Browns owner Jimmy Haslam has a friend in NFL Commissioner Roger Goodell.
After the potential legal problems Haslam has faced in recent months, he needs all the friends he can find. At last count, seven Pilot Flying J employees have pleaded guilty to criminal charges relating to a scheme to bilk millions of dollars from trucking companies that thought they were receiving rebates.
Haslam has claimed a lack of knowledge about the scheme. His stance has been to assist in helping find those responsible for the program and make restitution to the affected companies.
Goodell, who was at the Browns' practice facility Thursday to help kick off USA Heads Up Football, an affiliation with Pop Warner Football, spoke to reporters for about seven minutes. Most of the questions centered on the rebate scheme and how if might affect Haslam's ownership of the Browns.
Goodell expressed faith in Haslam. The two have kept in close contact since the FBI raided Pilot Flying J's headquarters in Knoxville last April.
"He's as disappointed as anybody in what happened at Pilot J," Goodell said. "He's working hard to correct those issues, both from a structural standpoint and to make amends. He's kept me very much involved. He's been great about keeping us informed."
Haslam has been the picture of confidence during the times he's appeared publicly. At a short press conference on the first day of training camp eight days ago he said he expects everything to end well when asked about the possibility of being indicted.
The uncertainty puts the NFL in a precarious spot. Goodell was obviously pleased with landing an owner with incredible wealth and a passion to be hands-on in a way that wasn't the case with former owner Randy Lerner.
To use a football term, the FBI raid must have felt like a blindside hit to Goodell. He acknowledges the importance the Browns have in the league, and the thought of another ownership problem 18 years after Art Modell moved the Browns to Baltimore was unsettling.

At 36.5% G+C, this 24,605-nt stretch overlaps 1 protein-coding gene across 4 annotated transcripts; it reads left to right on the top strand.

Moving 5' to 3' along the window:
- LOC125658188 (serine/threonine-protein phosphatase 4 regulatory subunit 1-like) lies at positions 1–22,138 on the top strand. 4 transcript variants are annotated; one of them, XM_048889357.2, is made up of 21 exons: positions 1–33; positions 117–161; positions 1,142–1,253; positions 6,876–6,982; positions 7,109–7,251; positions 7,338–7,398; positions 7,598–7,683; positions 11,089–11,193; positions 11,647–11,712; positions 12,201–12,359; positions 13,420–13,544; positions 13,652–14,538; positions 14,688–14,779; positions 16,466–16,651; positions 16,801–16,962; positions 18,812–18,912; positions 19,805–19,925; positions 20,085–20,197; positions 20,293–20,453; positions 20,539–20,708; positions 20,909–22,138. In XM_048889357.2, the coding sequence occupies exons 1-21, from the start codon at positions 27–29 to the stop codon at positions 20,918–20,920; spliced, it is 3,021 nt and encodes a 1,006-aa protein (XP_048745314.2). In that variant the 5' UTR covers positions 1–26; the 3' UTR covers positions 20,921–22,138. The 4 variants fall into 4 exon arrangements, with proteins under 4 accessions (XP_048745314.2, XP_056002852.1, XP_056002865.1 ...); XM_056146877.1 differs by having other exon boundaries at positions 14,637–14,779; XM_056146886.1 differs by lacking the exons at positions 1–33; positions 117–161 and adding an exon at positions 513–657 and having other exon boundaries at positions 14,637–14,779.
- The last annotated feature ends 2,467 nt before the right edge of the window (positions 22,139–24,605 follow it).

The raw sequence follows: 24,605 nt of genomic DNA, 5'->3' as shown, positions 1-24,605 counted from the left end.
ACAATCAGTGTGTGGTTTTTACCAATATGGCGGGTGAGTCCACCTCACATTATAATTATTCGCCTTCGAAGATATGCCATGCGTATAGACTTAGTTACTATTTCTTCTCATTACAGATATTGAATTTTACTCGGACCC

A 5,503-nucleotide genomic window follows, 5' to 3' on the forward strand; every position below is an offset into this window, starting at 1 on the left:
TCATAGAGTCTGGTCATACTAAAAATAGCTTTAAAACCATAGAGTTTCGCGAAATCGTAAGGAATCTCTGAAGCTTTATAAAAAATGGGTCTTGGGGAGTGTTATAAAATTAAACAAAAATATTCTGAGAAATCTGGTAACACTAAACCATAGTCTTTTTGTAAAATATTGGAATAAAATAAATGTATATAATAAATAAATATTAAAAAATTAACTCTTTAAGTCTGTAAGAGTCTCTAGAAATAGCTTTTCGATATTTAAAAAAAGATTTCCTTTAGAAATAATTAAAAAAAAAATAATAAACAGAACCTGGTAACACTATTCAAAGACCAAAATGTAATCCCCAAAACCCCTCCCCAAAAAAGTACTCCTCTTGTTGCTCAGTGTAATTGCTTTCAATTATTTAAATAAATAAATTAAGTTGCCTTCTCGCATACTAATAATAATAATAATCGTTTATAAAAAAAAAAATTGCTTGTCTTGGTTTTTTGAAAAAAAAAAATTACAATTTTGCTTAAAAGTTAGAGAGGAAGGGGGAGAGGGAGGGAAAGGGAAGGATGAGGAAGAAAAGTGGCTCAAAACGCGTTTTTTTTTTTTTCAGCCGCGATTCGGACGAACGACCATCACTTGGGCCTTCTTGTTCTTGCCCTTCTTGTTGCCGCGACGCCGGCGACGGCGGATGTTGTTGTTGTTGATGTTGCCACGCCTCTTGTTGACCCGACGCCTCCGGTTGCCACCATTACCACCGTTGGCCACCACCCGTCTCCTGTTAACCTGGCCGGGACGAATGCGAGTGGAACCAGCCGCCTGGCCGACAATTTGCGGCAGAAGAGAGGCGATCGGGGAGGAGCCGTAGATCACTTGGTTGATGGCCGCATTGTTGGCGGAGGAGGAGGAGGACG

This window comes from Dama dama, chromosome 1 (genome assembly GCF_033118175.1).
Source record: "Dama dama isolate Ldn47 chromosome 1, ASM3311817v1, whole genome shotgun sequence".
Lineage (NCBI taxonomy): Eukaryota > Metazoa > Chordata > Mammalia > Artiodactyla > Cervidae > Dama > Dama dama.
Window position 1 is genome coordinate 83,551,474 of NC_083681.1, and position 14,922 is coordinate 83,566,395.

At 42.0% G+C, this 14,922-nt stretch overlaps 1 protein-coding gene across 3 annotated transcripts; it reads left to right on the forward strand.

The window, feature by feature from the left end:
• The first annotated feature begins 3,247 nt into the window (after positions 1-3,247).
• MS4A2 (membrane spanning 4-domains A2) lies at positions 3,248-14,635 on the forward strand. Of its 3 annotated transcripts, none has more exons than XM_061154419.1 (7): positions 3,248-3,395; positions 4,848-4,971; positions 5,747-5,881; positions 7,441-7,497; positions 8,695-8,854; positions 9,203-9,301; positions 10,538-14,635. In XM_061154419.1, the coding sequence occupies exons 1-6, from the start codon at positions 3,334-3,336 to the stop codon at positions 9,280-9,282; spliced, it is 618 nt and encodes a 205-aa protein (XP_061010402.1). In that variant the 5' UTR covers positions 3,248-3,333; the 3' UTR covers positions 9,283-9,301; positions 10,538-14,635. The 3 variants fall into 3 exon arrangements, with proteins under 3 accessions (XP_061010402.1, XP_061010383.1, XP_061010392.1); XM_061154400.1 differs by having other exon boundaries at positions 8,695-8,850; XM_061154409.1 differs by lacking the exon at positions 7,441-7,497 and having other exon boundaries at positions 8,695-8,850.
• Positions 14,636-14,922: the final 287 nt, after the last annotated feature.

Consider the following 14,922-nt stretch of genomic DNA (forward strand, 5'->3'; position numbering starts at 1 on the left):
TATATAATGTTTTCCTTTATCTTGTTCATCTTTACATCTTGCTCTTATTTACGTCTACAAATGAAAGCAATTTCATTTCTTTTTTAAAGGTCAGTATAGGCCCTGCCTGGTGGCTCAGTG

Goodell said he asked Haslam if he was involved in the rebate scheme. He was assured there was no involvement.
"He's been very clear that he has no knowledge," Goodell said. "He's made that clear publicly and he's made it clear with you all."
The timing of the raid couldn't have been much worse. It happened about a week before the NFL draft, a time when offseason talk about the coming season begins to ramp up.
Haslam hasn't been noticeable at camp, perhaps because of the on-going investigation. Guilty pleas have been received from several mid-level executives, but the president and director of sales are still employed.
Haslam's contention is that the scheme took place at lower levels, essentially deploying the defense used by the IRS in its scandal about targeting certain groups. To date the NFL has let the legal process play out while lending support to Haslam.
"This is an issue where he's had some people in his organization that have not conducted themselves in a way that is capitulant to the way he wants," Goodell said. "He's fixing it, and he has to do that. Those things happen in big organizations. Jimmy is more disappointed than anybody. I don't think it's a matter for us at this moment."
The NFL has been criticized for the vetting process that approved the ownership of Haslam, who was part owner of the Pittsburgh Steelers before purchasing control of the Browns. Goodell contends that all the proper steps were taken.
"This was a surprise to him and to his senior-level management," Goodell said. "From that standpoint I don't think he was aware of it, and I don't know of any way we could have been aware of it. It wasn't disclosed to us."
As much as Haslam wants to close this chapter of his life, there is still more to learn.